Quality Resources Coach

Acceptance, Not Attachment


Q: My friend has an autistic six-year-old son. She confided in me that she is at her wits’ end and feels like putting him in a foster home. She also feels guilty for giving birth to him. I feel helpless listening to her endless, repetitious and heart-breaking stories. I also feel worn out and sometimes even avoid her to give myself some space. Who can help her best: a counsellor, coach, therapist, religious leader or doctor? Please help me as she is a good friend of mine.

A: I would feel a life coach is what your friend needs more than the others. Instead of advising her what to do as many other helping professionals will do, a life coach will help her to be more accepting of her son’s conditions and the circumstances of her life. They will then support her to make the best of things around her. No amount of coaxing or listening will help. And doing nothing will not help as well! She needs a professional who can help her to take charge and make the best of her life again.

Essentially, what a life coach does is to minimise the impact of the ‘misfortunes’ on her life and see this as a test of her love for the child and how she can grow strong enough to face this and the other challenges of the world. The life coach will also help her see other misfortunes bigger than hers. Also, she will be made to see living examples of how other parents are managing their autistic children successfully. She will also be encouraged to join networking groups that are made up of parents who have autistic children so that they can share and learn from one another. These are just some examples of what a life coach can do more for his/her friend.


  • What can you do to convince your friend to seek help?
  • What will you tell her?
  • What role can you play to support her so that she does not get more miserable in her life?
  • What can you do to tell her she is not alone in this?


Q: It is becoming difficult for me to work in my organisation. The struggle to manage the realities of the workplace and living my Buddhist beliefs is becoming too much for me. I have to deal with very difficult and unreasonable people and I have to be understanding and adjust to ‘tough nuts’ in my organisation at the same time. What do I need to do to stay happy or is it time for me to move out of this place?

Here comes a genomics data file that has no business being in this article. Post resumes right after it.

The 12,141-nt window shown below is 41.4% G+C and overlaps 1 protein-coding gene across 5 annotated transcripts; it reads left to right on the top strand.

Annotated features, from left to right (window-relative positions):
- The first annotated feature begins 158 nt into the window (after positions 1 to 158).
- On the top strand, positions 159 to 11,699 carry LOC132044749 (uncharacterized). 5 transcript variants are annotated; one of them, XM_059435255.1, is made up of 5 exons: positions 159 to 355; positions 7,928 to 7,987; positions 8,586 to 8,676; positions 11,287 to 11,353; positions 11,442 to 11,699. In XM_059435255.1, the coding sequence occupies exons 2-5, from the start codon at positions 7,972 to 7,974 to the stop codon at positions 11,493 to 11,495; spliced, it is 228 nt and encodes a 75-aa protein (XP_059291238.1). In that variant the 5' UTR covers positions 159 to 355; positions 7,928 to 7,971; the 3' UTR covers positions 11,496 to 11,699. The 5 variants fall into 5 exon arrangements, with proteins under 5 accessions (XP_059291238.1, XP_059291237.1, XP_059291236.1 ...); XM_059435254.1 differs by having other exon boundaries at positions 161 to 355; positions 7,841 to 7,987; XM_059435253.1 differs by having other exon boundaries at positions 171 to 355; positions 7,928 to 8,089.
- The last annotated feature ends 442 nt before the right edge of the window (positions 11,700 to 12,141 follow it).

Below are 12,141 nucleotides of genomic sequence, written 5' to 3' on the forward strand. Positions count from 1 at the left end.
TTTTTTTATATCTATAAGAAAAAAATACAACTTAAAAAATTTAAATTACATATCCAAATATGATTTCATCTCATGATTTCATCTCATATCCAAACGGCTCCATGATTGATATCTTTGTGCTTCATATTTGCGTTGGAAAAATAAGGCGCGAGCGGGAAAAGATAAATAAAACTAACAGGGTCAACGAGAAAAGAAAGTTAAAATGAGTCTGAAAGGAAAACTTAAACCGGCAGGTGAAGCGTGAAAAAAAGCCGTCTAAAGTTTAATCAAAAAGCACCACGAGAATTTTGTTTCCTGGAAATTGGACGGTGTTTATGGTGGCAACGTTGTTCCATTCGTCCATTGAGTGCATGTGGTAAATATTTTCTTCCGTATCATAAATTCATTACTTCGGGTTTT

A: Your issue is your belief that you must live a 100 per cent perfect life where you have no conflict but only peace and harmony with everyone in your organisation and in this world. In reality, you know it is near impossible for this to happen to you or anyone. In Coaching, we describe such a person as ‘significant’. They want perfection, set sky-high rules for themselves and others because they are afraid to fail. But in reality, they fail badly because they are seeking something that is unreal.

It is your perception rather than the world that is wrong. Quitting or doing anything else to avoid the situation will never make you happier. As a leader, I would suggest you deal with it squarely rather than taking flight from it. Learn to live in an imperfect world. Adopt a ‘game’ outlook where you take it easy and enjoy the life you have. There is so much ahead of you.


  • What are the religious values that are currently in conflict with your workplace duties?
  • What is the worst that can happen if you allow things to take its course?
  • What are you really afraid of accepting? How is this helping to make you happy?
  • How can you still see harmony between this belief and what you need to do as a responsible person?

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